Looking for a new camera - RX100 vs ????

Discussion in 'Digital Photography' started by maflynn, Nov 16, 2018.

  1. maflynn Moderator

    maflynn

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    #1
    I noticed that I'm using my OMD EM5 less and less over the past year. Its not that my love of photography cooled, its not because I'm not enjoying the camera, its a wonderful camera. I think what I shoot, how I shoot has changed.

    I want something that is small light, and pocketable. I shoot mostly kid activities. One of the benefits of the OMD EM5 was I could crop the image fairly aggressively, i.e., using the 12-40mm lens. I also go hiking and so I like to take pictures of my trip and also my frequent trips to DisneyWorld. The highlights my desire for a smaller footprint. Crush by the crowds, size matters as they say. My last camping trip I opted to just take my iPhone and I was happy with the results but I want something that has better low light performance. One of the biggest features I used on my OMD EM5 with the 12-40 lens, is to shoot without a flash indoors, It generally performed really well.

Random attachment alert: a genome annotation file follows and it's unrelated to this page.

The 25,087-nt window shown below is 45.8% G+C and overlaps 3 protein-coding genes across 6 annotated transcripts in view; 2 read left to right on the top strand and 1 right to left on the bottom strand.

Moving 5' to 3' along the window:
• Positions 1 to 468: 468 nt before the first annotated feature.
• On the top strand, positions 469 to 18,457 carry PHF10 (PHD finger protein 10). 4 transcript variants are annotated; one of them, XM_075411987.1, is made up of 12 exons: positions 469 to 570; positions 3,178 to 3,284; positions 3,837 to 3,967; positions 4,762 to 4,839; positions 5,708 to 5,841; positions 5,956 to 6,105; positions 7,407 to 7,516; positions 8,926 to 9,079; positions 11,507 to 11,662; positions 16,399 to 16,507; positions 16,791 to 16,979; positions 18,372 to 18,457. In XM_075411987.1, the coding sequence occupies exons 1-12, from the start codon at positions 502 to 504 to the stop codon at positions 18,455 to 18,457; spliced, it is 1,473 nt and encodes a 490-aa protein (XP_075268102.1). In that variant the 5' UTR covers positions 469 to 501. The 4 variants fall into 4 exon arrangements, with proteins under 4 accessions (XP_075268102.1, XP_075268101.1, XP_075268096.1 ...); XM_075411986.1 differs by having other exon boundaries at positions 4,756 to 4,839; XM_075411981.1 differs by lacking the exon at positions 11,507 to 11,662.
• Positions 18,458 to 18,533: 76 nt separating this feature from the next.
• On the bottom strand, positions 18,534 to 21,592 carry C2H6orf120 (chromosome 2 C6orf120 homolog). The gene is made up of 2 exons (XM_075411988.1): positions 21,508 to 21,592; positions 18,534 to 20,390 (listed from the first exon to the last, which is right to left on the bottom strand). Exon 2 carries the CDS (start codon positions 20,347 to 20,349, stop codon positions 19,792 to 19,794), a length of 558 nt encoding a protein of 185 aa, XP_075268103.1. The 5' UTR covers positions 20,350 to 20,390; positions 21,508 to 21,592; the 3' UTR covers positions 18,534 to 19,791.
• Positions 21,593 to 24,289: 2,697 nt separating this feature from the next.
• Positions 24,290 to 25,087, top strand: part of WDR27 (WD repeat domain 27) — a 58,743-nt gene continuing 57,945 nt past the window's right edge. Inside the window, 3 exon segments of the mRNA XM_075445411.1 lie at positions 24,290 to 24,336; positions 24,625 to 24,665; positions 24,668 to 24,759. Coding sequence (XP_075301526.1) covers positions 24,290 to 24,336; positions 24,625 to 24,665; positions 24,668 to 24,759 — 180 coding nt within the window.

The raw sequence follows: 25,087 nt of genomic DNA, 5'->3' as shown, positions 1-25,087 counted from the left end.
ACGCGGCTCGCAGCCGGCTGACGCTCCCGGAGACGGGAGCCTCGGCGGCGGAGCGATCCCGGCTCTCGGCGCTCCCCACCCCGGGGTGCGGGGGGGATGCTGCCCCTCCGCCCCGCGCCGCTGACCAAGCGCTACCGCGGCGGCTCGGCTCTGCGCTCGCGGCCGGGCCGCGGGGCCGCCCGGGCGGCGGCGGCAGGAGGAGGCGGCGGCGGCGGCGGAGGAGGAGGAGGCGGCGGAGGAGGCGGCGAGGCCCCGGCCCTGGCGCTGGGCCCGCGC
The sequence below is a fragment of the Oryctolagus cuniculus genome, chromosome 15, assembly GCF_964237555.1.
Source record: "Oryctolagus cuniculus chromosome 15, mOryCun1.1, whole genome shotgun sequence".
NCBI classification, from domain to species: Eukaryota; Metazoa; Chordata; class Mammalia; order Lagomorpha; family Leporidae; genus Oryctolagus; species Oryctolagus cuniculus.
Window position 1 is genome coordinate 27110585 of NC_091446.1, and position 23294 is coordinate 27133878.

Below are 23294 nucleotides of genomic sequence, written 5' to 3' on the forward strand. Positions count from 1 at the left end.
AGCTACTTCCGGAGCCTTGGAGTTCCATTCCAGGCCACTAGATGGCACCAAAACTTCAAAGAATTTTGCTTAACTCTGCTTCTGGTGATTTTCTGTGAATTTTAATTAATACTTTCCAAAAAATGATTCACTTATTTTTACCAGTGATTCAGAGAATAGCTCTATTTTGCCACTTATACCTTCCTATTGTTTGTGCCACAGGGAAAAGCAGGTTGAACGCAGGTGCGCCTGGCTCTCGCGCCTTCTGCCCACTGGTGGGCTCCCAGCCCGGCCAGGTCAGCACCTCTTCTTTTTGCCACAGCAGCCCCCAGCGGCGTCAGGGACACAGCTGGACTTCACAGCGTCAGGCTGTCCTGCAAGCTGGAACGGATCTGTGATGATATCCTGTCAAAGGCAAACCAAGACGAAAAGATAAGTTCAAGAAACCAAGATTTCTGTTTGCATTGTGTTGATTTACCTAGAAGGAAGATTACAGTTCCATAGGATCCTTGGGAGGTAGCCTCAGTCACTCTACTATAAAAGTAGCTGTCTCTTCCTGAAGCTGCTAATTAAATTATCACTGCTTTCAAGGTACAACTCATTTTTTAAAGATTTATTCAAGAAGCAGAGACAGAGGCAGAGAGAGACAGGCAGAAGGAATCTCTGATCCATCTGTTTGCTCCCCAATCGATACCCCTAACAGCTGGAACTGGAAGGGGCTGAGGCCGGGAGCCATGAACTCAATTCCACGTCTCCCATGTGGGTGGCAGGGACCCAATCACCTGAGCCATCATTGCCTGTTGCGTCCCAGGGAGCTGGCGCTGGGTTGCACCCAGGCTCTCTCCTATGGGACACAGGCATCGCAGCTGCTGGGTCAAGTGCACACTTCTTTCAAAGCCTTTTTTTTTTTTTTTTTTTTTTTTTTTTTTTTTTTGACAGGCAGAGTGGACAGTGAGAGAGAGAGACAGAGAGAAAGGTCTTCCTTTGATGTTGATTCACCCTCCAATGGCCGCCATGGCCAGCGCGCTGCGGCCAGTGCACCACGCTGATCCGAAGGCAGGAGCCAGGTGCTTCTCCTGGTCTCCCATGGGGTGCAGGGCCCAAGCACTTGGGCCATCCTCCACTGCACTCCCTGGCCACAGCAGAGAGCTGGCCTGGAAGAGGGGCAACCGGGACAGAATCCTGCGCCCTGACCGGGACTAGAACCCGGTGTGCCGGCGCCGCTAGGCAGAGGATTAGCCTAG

So far, I've settled in on the RX100 III, V or VA (I'm not sure what generation). The issue with this bad boy, is the price. Its extremely expensive, for such a small camera. Maybe because it performs so well, and has many high end features as the reason for the price. I'm waiting for BF sales, and maybe I can save some $$.

    Anyways with my thought process, what other small (pocketable or almost pocketable) cameras are out there that competes with the RX100?
     
  2. kenoh macrumors demi-god

    kenoh

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    #2
    Hi,

    I have an RX100 MK III. For what it is it is very very good. The newer sensors in the MK V, VI and VA (MK5 with added AF performance) are better for low light MKIII I won't take above ISO 1600. My only real gripe with the III is that the lens only reaches an equivalent of 70mm which is fine but sometimes I just want that little bit more. The new MK VI reaches 200mm equiv which is fantastic and also has faster AF (for the kids).

    I recently got a Magfilter polariser for my MKIII on the recommendation from @Hughmac and I have to say this is a superb addition to it and reignited my joy of using it.

    You really cant go wrong with the RX100.

    As for competition, there is really only the Lumix LX15, TZ200 or the Panasonic made Leica Typ 109 and C-Lux (C-Lux looks lovely) I think.